Implications for practice
1. Antibiotic prophylaxis for closed fracture surgery is an effective intervention. Application of cost-modelling to the effectiveness data has indicated that it also appears to be cost-effective, in the absence of any data on the impact on the development of antibiotic resistance.
Implications for research
1. Further placebo controlled trials to evaluate the effectiveness of antibiotic prophylaxis in closed fracture surgery would be unlikely to be ethical.
The authors acknowledge the help of the following who assisted with searching, retrieval of studies, and methodological assessment: Dr Helen Handoll, Mrs Lesley Gillespie, Dr Chris Hoffman. We would also like to thank the following for useful comments from the initial editorial review in 1998: Dr Helen Handoll, Dr Rajan Madhok, Prof Gordon Murray and Dr Antony Berendt.
Data and analyses
- Top of page
- Authors' conclusions
- Data and analyses
- What's new
- Contributions of authors
- Declarations of interest
- Sources of support
- Index terms
Appendix 1. Search strategies
MEDLINE (OVID Web)
1 randomized controlled trial.pt.
2 controlled clinical trial.pt.
3 random allocation/
4 double blind method/
5 single blind method/
6 exp Cross-Over Studies/
8 ((clinical or controlled or comparative or placebo or prospective$ or randomi#ed) adj3 (trial or study)).tw.
9 (random$ adj7 (allocat$ or allot$ or assign$ or basis$ or divid$ or order$)).tw.
10 ((singl$ or doubl$ or trebl$ or tripl$) adj7 (blind$ or mask$)).tw.
11 (cross?over$ or (cross adj1 over$)).tw.
12 ((allocat$ or allot$ or assign$ or divid$) adj3 (condition$ or experiment$ or intervention$ or treatment$ or therap$ or control$ or group$)).tw.
15 exp Orthopedic Procedures/
16 exp Orthopedic Equipment/
17 exp Orthopedics/
18 exp Fractures/
19 exp Fracture Healing/
20 exp Amputation, Traumatic/
21 exp Arm Injuries/
22 exp Athletic Injuries/
23 exp Dislocations/
24 exp Hand Injuries/
25 exp Leg Injuries/
26 exp Soft Tissue Injuries/
27 exp Contusions/
28 exp Contusions/
29 exp "Sprains and Strains"/
30 exp Tendon Injuries/
31 exp Arthroscopy/
33 (hip$ or femur$ or femoral$ or trochant$ or pertrochant$ or intertrochant$ or subtrochant$ or intracapsular$ or extracapsular$ or condyl$ or shaft$ or diaphys$).tw.
34 (pelvi$ or acetabul$ or knee$ or patell$ or tibia$ or fibula$ or pillon or malleol$ or ankle$ or calcan$ or tarsal$ or talus$ or talar$ or cuneiform$ or navicular$ or cuboid$ or metatars$ or phalang$).tw.
35 (leg$1 or (lower adj limb$) or arm$1 or (upper adj limb$) or shoulder$ or humer$ or radi$ or ulna$ or scapula$).tw.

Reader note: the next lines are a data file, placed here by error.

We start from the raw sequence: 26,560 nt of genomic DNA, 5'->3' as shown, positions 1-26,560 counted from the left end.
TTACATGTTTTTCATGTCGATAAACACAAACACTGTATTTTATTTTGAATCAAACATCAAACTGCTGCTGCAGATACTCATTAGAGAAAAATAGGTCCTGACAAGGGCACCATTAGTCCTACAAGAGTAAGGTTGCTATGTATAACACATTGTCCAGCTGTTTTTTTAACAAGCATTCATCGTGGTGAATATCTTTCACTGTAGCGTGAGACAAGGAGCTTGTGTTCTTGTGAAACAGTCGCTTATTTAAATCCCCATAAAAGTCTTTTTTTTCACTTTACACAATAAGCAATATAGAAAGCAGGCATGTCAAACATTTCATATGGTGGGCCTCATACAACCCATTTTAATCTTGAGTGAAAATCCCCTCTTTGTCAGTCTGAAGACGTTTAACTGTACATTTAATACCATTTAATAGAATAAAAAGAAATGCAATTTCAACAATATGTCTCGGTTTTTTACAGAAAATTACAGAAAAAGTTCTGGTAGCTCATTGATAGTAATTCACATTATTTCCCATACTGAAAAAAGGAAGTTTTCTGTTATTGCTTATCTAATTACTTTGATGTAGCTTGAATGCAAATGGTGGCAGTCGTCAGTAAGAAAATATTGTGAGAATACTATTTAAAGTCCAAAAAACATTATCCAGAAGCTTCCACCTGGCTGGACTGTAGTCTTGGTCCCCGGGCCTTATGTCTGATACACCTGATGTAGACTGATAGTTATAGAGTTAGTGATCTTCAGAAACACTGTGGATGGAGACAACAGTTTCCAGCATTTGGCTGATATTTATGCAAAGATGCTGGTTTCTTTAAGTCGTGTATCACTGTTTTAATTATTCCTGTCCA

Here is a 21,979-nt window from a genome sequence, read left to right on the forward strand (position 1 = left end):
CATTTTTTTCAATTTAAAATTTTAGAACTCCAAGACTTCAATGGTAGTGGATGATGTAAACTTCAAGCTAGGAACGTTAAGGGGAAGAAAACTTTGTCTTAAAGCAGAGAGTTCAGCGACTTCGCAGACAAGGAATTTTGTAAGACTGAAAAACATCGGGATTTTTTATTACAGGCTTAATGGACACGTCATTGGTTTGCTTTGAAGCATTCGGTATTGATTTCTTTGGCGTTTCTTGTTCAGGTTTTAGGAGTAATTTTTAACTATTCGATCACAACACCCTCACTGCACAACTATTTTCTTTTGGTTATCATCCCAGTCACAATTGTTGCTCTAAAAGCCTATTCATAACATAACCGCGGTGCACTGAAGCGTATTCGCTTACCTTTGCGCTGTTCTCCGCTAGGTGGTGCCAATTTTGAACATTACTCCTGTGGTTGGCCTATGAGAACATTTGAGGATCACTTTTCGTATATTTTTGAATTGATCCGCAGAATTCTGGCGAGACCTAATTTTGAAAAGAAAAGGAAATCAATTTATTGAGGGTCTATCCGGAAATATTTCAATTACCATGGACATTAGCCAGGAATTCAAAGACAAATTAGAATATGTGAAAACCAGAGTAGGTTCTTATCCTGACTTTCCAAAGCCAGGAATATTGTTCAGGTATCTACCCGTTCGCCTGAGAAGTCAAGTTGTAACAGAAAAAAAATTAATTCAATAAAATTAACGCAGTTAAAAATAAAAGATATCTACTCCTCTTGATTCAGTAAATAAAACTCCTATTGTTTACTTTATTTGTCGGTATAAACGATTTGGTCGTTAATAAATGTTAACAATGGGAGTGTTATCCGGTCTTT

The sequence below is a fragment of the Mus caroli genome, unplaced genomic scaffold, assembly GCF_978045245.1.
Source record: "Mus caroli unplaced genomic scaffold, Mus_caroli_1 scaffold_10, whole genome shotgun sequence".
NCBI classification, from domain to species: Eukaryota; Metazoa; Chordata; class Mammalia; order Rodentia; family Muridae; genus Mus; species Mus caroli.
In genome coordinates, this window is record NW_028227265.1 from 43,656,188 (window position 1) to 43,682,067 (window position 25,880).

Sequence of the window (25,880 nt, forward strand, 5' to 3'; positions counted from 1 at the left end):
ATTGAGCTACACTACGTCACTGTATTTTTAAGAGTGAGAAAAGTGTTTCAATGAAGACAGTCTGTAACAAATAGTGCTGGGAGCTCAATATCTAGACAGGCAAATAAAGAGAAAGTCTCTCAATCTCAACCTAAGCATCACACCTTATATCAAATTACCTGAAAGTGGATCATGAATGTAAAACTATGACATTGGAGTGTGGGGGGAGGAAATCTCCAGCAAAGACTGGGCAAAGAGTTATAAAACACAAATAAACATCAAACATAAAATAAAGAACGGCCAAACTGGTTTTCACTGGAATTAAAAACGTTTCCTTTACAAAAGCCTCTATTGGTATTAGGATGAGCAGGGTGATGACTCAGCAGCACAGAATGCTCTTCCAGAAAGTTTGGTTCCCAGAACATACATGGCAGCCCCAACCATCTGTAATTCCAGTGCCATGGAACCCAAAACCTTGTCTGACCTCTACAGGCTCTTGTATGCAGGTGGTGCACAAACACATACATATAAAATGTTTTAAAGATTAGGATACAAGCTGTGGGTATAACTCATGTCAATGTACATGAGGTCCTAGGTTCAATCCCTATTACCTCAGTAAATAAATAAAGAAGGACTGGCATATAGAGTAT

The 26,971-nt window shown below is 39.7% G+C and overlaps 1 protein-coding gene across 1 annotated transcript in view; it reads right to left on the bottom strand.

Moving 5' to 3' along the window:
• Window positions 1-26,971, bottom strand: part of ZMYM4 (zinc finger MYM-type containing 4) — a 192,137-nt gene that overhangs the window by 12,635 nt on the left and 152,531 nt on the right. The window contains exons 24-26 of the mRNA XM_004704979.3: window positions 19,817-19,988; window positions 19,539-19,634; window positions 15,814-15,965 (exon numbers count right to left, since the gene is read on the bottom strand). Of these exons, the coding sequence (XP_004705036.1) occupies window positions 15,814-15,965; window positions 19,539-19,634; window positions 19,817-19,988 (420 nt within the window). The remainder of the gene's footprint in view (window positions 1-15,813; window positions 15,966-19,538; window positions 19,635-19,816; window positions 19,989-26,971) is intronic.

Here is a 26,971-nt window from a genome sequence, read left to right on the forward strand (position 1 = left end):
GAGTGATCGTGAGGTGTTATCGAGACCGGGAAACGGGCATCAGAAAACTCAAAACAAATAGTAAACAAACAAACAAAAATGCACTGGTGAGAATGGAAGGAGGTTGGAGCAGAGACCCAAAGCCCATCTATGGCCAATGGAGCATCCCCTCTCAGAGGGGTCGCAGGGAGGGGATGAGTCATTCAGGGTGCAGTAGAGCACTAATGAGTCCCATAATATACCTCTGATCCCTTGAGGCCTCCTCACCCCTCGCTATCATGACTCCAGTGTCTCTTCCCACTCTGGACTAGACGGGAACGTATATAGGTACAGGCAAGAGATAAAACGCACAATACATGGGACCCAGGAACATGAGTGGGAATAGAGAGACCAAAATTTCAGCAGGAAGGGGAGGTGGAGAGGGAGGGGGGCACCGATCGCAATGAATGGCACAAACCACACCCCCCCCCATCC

36 (elbow$ or wrist$ or supracondyl$ or epicondyl$ or metacarpal$ or hand$ or finger$ or trapez$ or hamate$ or capitate$ or scaphoid$ or lunate$ or triquetral$ or pisiform$).tw.
37 ((styloid$ or coronoid$) adj2 process$).tw.
38 (ligament$ or tendon$ or menisc$).tw.
40 (fracture$ or injur$ or wound$ or dislocat$ or sublux$ or rupture$ or tear$ or torn).tw.
42 (fracture$ adj3 (open or closed)).tw.
45 14 and 44
46 Animal/ not Human/
47 45 not 46
48 exp Antibiotic Prophylaxis/
49 Surgical Wound Infection/ or Postoperative Complications/ or Wound Infection/
50 (antibiotic$ or antimicrob$).tw.
EMBASE (OVID Web)
1. exp Randomized Controlled trial/
2. exp Double Blind Procedure/
3. exp Single Blind Procedure/
4. exp Crossover Procedure/
6. ((clinical or controlled or comparative or placebo or prospective$ or randomi#ed) adj3 (trial or study)).tw.
7. (random$ adj7 (allocat$ or allot$ or assign$ or basis$ or divid$ or order$)).tw.
8. ((singl$ or doubl$ or trebl$ or tripl$) adj7 (blind$ or mask$)).tw.
9. (cross?over$ or (cross adj1 over$)).tw.
10. ((allocat$ or allot$ or assign$ or divid$) adj3 (condition$ or experiment$ or intervention$ or treatment$ or therap$ or control$ or group$)).tw.
13. Animal/ not Human/
14. 12 not 13
15. exp Orthopedic Surgery/
16. exp Orthopedics/
17. exp Orthopedic Equipment/
18. exp Fracture Healing/
19. exp Avulsion Injury/
20. exp Contusion/
21. exp Limb Injury/
22. exp Musculoskeletal Injury/
23. exp Pelvis Injury/
24. exp Traumatic Amputation/
25. exp Soft Tissue Injury/
26. exp Sport Injury/
28. (hip$ or femur$ or femoral$ or trochant$ or pertrochant$ or intertrochant$ or subtrochant$ or intracapsular$ or extracapsular$ or condyl$ or shaft$ or diaphys$).tw.
29. (pelvi$ or acetabul$ or knee$ or patell$ or tibia$ or fibula$ or pillon or malleol$ or ankle$ or calcan$ or tarsal$ or talus$ or talar$ or cuneiform$ or navicular$ or cuboid$ or metatars$ or phalang$).tw.
30. (leg$1 or (lower adj limb$) or arm$1 or (upper adj limb$) or shoulder$ or humer$ or radi$ or ulna$ or scapula$).tw.
31. (elbow$ or wrist$ or supracondyl$ or epicondyl$ or metacarpal$ or hand$ or finger$ or trapez$ or hamate$ or capitate$ or scaphoid$ or lunate$ or triquetral$ or pisiform$).tw.